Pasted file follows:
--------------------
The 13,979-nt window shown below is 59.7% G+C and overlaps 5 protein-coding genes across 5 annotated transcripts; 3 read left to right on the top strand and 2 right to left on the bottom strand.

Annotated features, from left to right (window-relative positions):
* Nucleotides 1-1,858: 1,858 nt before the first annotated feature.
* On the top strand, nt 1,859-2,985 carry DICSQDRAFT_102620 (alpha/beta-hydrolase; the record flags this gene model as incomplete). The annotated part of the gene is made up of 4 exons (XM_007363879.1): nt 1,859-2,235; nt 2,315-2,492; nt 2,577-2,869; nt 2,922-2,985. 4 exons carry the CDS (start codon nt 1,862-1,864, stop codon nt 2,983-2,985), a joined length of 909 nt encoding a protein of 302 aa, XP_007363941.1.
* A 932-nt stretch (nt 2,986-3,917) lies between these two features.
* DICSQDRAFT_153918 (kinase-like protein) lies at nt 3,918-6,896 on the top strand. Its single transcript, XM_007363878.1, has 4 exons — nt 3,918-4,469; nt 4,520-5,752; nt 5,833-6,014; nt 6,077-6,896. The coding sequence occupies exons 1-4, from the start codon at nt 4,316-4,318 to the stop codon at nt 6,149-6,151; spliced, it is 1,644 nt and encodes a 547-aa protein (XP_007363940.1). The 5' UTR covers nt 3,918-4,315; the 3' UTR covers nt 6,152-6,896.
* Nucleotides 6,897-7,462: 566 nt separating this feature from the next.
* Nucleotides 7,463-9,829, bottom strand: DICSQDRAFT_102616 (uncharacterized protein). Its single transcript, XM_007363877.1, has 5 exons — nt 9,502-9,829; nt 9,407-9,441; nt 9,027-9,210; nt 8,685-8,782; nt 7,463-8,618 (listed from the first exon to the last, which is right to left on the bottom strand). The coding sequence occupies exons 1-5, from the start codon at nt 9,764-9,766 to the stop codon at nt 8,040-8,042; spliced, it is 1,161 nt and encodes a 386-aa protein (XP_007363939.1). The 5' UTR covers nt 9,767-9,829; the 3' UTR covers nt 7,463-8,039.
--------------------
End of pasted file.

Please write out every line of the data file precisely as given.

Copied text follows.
The 13,979-nt window shown below is 59.7% G+C and overlaps 5 protein-coding genes across 5 annotated transcripts; 3 read left to right on the top strand and 2 right to left on the bottom strand.

Annotated features, from left to right (window-relative positions):
* Nucleotides 1-1,858: 1,858 nt before the first annotated feature.
* On the top strand, nt 1,859-2,985 carry DICSQDRAFT_102620 (alpha/beta-hydrolase; the record flags this gene model as incomplete). The annotated part of the gene is made up of 4 exons (XM_007363879.1): nt 1,859-2,235; nt 2,315-2,492; nt 2,577-2,869; nt 2,922-2,985. 4 exons carry the CDS (start codon nt 1,862-1,864, stop codon nt 2,983-2,985), a joined length of 909 nt encoding a protein of 302 aa, XP_007363941.1.
* A 932-nt stretch (nt 2,986-3,917) lies between these two features.
* DICSQDRAFT_153918 (kinase-like protein) lies at nt 3,918-6,896 on the top strand. Its single transcript, XM_007363878.1, has 4 exons — nt 3,918-4,469; nt 4,520-5,752; nt 5,833-6,014; nt 6,077-6,896. The coding sequence occupies exons 1-4, from the start codon at nt 4,316-4,318 to the stop codon at nt 6,149-6,151; spliced, it is 1,644 nt and encodes a 547-aa protein (XP_007363940.1). The 5' UTR covers nt 3,918-4,315; the 3' UTR covers nt 6,152-6,896.
* Nucleotides 6,897-7,462: 566 nt separating this feature from the next.
* Nucleotides 7,463-9,829, bottom strand: DICSQDRAFT_102616 (uncharacterized protein). Its single transcript, XM_007363877.1, has 5 exons — nt 9,502-9,829; nt 9,407-9,441; nt 9,027-9,210; nt 8,685-8,782; nt 7,463-8,618 (listed from the first exon to the last, which is right to left on the bottom strand). The coding sequence occupies exons 1-5, from the start codon at nt 9,764-9,766 to the stop codon at nt 8,040-8,042; spliced, it is 1,161 nt and encodes a 386-aa protein (XP_007363939.1). The 5' UTR covers nt 9,767-9,829; the 3' UTR covers nt 7,463-8,039.